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Three voter heuristics

 

DisciplinesPolitics > Articles on politics > Three voter heuristics

Affect | Ideology | Attribution of responsibility | See also

 

How do people decide how to vote, particularly given that they typically have very little knowledge of the real issues? Paul Sniderman et al identified three heuristics: affect, ideology and attributions of responsibility.

Affect

People like or dislike what politicians say or do. If I like a politician then I will probably vote for them over one I do not like.

General likeability is thus an important mask for politicians to sustain. This is easier, of course, if it is genuine. If the mask slips then voters will quickly flip into dislike.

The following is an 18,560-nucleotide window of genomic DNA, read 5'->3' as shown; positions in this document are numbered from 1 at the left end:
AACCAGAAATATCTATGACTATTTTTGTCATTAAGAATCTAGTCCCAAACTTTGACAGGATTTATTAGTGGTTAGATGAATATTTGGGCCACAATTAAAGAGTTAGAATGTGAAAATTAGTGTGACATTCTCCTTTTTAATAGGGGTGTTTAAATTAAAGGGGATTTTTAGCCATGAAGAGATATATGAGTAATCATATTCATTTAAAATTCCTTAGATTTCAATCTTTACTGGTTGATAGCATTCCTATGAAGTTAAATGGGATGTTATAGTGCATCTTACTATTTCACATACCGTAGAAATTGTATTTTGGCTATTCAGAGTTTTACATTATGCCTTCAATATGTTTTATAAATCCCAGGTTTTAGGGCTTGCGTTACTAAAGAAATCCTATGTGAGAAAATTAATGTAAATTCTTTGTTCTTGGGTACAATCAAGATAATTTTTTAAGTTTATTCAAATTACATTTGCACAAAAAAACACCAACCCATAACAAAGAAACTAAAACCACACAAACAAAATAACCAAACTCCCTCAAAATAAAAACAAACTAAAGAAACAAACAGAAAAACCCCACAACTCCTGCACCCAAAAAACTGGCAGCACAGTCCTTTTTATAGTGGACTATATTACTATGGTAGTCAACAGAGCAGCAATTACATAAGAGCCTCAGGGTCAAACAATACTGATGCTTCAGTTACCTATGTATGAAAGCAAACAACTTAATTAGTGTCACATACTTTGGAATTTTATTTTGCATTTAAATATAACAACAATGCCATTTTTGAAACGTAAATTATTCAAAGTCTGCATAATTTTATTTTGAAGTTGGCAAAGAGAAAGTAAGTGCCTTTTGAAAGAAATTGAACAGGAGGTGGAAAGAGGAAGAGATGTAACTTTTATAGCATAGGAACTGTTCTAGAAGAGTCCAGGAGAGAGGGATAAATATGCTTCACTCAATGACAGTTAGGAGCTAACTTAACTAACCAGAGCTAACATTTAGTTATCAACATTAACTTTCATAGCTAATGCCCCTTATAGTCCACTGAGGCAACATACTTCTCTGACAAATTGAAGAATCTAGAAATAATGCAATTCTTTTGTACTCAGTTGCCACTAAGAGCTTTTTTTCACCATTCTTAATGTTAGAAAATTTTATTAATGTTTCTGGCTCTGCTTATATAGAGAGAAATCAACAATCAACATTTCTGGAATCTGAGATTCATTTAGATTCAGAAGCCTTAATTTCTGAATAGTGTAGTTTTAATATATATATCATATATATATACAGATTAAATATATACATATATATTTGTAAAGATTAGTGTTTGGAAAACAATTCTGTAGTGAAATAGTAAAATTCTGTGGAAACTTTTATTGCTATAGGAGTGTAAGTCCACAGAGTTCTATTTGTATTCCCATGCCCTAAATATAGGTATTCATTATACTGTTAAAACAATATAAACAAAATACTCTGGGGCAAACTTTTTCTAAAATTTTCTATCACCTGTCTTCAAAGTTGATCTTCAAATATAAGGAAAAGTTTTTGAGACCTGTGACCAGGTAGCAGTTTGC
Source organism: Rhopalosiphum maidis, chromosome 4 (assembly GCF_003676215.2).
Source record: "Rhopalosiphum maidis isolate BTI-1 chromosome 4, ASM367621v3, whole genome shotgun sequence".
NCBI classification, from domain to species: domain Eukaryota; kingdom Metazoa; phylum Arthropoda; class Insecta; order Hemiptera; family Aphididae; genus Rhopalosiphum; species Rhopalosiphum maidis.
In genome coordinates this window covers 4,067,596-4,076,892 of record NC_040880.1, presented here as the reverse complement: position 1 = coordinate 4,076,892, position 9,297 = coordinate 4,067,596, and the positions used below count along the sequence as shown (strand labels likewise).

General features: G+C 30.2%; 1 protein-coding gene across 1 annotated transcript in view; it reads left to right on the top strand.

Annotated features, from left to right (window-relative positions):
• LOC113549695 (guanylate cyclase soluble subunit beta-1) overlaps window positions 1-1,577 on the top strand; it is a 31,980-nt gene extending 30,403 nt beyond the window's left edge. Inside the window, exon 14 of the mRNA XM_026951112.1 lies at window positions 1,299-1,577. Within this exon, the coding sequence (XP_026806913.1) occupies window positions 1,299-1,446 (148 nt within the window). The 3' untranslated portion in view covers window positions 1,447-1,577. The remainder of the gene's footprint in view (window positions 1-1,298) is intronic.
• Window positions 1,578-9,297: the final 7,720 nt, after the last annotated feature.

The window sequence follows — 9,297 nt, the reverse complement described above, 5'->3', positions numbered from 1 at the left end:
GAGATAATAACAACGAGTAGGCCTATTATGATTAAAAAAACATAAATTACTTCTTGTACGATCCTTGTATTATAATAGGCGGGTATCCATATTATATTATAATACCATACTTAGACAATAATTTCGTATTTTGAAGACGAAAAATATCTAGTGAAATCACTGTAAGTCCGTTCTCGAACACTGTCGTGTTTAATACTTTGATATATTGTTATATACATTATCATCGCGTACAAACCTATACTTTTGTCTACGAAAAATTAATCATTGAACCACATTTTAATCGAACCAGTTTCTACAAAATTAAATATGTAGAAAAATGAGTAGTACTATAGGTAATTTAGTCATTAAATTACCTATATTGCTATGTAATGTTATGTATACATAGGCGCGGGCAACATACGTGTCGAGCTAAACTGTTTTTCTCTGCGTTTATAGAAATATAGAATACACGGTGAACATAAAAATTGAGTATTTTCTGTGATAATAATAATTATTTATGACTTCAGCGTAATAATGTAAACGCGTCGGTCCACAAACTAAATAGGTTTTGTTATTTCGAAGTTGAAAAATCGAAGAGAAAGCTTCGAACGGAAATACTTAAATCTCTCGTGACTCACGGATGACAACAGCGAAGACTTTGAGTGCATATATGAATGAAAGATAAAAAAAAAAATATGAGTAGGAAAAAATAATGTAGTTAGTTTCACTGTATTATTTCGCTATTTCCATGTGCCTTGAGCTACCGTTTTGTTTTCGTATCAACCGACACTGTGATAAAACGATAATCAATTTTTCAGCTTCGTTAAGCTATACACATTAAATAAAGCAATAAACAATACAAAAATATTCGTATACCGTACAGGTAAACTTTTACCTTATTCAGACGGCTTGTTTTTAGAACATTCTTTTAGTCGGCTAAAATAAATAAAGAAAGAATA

We also like people who our friends and family like. Politicians can thus win over significant groups, particularly if they can influence key individuals which others look to for approval and opintion leadership.

Ideology

People tend to subscribe to entire ideologies as a single unit. Thus individuals will vote to the political left or right not so much because they believe in current policies but because they see themselves as being followers of the overall ideological approach (and opposed to other ideologies).

Attribution of responsibility

This is also known as the 'desert heuristic' and indicates how blame is attributed in the case of policy failure in some form. In particular at one end of the spectrum the 'system' is blamed for failures, whilst at the other end individuals are blamed.

See also

 

Sniderman, P.M., Hagen, M.G, Tetlock, P.E. and Brady, H.E. (1986). Reasoning Chains: Causal Models of Policy Reasoning in Mass Publics. Stanford Typescript.

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